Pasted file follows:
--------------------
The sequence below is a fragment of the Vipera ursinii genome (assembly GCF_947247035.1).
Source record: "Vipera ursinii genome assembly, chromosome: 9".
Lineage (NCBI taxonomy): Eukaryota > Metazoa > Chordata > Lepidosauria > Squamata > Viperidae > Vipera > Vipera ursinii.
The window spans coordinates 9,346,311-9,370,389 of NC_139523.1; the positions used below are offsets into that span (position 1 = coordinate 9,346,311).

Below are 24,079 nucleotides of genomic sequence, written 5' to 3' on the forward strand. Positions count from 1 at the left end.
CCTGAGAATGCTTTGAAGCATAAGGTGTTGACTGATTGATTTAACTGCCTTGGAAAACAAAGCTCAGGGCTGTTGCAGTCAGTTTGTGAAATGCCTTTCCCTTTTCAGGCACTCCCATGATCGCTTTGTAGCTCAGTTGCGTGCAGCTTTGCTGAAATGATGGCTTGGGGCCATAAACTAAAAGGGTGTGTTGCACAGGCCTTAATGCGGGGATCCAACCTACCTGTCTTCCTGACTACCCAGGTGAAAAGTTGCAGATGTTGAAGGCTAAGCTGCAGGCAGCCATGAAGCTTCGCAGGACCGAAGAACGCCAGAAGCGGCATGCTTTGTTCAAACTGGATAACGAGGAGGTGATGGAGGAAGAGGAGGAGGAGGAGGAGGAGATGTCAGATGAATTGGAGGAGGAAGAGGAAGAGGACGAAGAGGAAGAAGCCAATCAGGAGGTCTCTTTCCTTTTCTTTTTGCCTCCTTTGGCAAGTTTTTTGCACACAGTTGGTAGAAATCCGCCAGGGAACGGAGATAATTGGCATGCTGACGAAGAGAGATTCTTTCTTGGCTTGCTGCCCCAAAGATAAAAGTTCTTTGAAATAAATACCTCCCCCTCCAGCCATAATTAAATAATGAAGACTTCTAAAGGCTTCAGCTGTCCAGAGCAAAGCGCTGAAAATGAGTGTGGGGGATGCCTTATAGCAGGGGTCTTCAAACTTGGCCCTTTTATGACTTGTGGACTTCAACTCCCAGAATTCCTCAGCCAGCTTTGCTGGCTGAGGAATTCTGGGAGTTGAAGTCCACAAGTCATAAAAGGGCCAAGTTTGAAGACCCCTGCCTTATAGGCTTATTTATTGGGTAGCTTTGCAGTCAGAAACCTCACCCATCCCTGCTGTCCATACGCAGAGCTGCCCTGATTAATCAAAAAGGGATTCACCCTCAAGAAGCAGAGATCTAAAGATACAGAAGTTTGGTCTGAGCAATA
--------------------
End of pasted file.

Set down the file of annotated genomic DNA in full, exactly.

The sequence below is a fragment of the Vipera ursinii genome (assembly GCF_947247035.1).
Source record: "Vipera ursinii genome assembly, chromosome: 9".
Lineage (NCBI taxonomy): Eukaryota > Metazoa > Chordata > Lepidosauria > Squamata > Viperidae > Vipera > Vipera ursinii.
The window spans coordinates 9,346,311-9,370,389 of NC_139523.1; the positions used below are offsets into that span (position 1 = coordinate 9,346,311).

Below are 24,079 nucleotides of genomic sequence, written 5' to 3' on the forward strand. Positions count from 1 at the left end.
CCTGAGAATGCTTTGAAGCATAAGGTGTTGACTGATTGATTTAACTGCCTTGGAAAACAAAGCTCAGGGCTGTTGCAGTCAGTTTGTGAAATGCCTTTCCCTTTTCAGGCACTCCCATGATCGCTTTGTAGCTCAGTTGCGTGCAGCTTTGCTGAAATGATGGCTTGGGGCCATAAACTAAAAGGGTGTGTTGCACAGGCCTTAATGCGGGGATCCAACCTACCTGTCTTCCTGACTACCCAGGTGAAAAGTTGCAGATGTTGAAGGCTAAGCTGCAGGCAGCCATGAAGCTTCGCAGGACCGAAGAACGCCAGAAGCGGCATGCTTTGTTCAAACTGGATAACGAGGAGGTGATGGAGGAAGAGGAGGAGGAGGAGGAGGAGATGTCAGATGAATTGGAGGAGGAAGAGGAAGAGGACGAAGAGGAAGAAGCCAATCAGGAGGTCTCTTTCCTTTTCTTTTTGCCTCCTTTGGCAAGTTTTTTGCACACAGTTGGTAGAAATCCGCCAGGGAACGGAGATAATTGGCATGCTGACGAAGAGAGATTCTTTCTTGGCTTGCTGCCCCAAAGATAAAAGTTCTTTGAAATAAATACCTCCCCCTCCAGCCATAATTAAATAATGAAGACTTCTAAAGGCTTCAGCTGTCCAGAGCAAAGCGCTGAAAATGAGTGTGGGGGATGCCTTATAGCAGGGGTCTTCAAACTTGGCCCTTTTATGACTTGTGGACTTCAACTCCCAGAATTCCTCAGCCAGCTTTGCTGGCTGAGGAATTCTGGGAGTTGAAGTCCACAAGTCATAAAAGGGCCAAGTTTGAAGACCCCTGCCTTATAGGCTTATTTATTGGGTAGCTTTGCAGTCAGAAACCTCACCCATCCCTGCTGTCCATACGCAGAGCTGCCCTGATTAATCAAAAAGGGATTCACCCTCAAGAAGCAGAGATCTAAAGATACAGAAGTTTGGTCTGAGCAATA